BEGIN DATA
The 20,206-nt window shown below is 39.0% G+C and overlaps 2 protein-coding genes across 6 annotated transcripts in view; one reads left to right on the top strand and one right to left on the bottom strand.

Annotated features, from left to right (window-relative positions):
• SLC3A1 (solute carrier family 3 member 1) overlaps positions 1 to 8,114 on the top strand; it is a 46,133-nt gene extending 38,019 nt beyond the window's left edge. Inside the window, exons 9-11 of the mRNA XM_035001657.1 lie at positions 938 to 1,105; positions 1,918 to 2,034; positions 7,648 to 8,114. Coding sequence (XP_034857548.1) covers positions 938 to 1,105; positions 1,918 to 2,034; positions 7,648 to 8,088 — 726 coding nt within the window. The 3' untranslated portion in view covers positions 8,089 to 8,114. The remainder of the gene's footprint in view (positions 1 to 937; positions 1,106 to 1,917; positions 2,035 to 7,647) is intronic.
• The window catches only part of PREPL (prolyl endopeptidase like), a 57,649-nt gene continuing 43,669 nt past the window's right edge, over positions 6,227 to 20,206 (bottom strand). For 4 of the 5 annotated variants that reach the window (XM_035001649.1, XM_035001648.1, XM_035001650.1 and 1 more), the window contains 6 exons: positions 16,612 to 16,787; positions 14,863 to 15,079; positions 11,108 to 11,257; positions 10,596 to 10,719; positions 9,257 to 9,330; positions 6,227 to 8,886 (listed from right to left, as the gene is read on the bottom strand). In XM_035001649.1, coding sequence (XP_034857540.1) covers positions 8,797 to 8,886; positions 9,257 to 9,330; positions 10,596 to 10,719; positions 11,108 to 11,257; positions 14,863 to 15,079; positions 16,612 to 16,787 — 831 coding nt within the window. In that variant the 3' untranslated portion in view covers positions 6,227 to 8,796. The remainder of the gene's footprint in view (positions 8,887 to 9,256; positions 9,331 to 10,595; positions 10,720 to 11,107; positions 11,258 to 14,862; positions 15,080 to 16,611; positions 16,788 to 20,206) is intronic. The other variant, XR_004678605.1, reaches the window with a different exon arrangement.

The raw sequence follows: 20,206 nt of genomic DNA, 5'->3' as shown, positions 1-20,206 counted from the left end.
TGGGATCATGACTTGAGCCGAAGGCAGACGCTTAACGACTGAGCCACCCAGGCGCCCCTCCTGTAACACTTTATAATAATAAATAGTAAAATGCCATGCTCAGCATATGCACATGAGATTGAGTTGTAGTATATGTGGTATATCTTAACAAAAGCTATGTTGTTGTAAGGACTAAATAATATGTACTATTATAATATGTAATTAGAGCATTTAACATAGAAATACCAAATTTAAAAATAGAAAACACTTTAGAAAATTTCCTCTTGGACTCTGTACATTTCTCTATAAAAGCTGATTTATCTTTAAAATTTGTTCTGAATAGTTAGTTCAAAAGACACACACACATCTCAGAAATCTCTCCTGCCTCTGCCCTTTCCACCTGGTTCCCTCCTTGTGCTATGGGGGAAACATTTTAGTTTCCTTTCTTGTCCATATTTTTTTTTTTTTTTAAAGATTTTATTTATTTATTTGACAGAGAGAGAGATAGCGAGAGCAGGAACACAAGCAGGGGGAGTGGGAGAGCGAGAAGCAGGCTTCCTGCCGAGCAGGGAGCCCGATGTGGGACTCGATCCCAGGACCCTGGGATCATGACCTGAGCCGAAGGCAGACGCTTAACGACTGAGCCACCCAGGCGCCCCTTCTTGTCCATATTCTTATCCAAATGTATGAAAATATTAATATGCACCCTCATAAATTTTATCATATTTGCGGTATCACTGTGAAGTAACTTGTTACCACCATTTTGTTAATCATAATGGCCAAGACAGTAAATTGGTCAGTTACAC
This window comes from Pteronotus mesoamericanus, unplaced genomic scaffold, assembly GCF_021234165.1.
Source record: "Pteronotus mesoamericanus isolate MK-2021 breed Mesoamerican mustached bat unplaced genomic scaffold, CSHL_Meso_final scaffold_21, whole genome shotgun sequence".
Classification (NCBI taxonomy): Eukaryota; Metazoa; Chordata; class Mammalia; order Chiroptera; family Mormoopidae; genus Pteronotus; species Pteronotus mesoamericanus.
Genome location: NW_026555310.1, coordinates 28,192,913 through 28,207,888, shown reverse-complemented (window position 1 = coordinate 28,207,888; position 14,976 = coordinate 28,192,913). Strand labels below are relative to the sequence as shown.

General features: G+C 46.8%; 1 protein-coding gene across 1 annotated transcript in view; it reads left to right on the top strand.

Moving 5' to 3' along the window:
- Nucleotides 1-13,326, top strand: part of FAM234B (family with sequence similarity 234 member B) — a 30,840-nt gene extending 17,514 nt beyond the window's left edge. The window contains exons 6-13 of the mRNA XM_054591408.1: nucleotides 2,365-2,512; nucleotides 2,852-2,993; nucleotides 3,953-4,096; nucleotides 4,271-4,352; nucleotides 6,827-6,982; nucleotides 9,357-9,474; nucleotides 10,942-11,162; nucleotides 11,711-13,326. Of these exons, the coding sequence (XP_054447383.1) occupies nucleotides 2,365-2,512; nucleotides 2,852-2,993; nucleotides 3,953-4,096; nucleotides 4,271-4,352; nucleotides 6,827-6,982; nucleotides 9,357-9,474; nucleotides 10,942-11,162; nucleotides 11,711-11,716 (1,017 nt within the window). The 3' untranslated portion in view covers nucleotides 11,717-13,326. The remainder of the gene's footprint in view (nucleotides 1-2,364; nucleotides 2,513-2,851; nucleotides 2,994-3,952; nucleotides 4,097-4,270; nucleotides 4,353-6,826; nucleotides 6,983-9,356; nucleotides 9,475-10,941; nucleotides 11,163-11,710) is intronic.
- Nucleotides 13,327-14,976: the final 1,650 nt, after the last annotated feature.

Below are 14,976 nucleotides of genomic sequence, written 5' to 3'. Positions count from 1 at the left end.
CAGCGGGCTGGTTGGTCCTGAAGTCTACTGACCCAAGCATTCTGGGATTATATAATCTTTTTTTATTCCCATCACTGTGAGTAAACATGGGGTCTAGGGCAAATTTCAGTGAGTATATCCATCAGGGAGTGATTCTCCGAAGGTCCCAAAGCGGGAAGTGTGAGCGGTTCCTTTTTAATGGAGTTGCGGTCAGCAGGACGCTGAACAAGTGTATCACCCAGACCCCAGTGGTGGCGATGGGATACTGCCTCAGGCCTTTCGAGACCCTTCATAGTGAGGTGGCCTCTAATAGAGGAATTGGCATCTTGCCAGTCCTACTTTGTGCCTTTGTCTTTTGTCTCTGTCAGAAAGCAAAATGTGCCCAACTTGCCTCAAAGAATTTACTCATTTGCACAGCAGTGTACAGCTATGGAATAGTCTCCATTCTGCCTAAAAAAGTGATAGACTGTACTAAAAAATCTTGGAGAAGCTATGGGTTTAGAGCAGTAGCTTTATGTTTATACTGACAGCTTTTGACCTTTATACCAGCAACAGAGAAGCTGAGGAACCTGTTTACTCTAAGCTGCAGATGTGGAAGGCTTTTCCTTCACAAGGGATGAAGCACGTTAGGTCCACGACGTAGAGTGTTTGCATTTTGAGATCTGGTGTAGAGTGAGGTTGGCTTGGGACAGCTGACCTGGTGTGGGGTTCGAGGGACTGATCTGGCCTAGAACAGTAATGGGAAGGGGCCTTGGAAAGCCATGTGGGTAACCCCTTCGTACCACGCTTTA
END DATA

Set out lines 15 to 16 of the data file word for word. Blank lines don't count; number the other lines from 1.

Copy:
Below are 14,976 nucleotides of genomic sequence, written 5' to 3'. Positions count from 1 at the left end.
CAGCGGGCTGGTTGGTCCTGAAGTCTACTGACCCAAGCATTCTGGGATTATATAATCTTTTTTTATTCCCATCACTGTGAGTAAACATGGGGTCTAGGGCAAATTTCAGTGAGTATATCCATCAGGGAGTGATTCTCCGAAGGTCCCAAAGCGGGAAGTGTGAGCGGTTCCTTTTTAATGGAGTTGCGGTCAGCAGGACGCTGAACAAGTGTATCACCCAGACCCCAGTGGTGGCGATGGGATACTGCCTCAGGCCTTTCGAGACCCTTCATAGTGAGGTGGCCTCTAATAGAGGAATTGGCATCTTGCCAGTCCTACTTTGTGCCTTTGTCTTTTGTCTCTGTCAGAAAGCAAAATGTGCCCAACTTGCCTCAAAGAATTTACTCATTTGCACAGCAGTGTACAGCTATGGAATAGTCTCCATTCTGCCTAAAAAAGTGATAGACTGTACTAAAAAATCTTGGAGAAGCTATGGGTTTAGAGCAGTAGCTTTATGTTTATACTGACAGCTTTTGACCTTTATACCAGCAACAGAGAAGCTGAGGAACCTGTTTACTCTAAGCTGCAGATGTGGAAGGCTTTTCCTTCACAAGGGATGAAGCACGTTAGGTCCACGACGTAGAGTGTTTGCATTTTGAGATCTGGTGTAGAGTGAGGTTGGCTTGGGACAGCTGACCTGGTGTGGGGTTCGAGGGACTGATCTGGCCTAGAACAGTAATGGGAAGGGGCCTTGGAAAGCCATGTGGGTAACCCCTTCGTACCACGCTTTA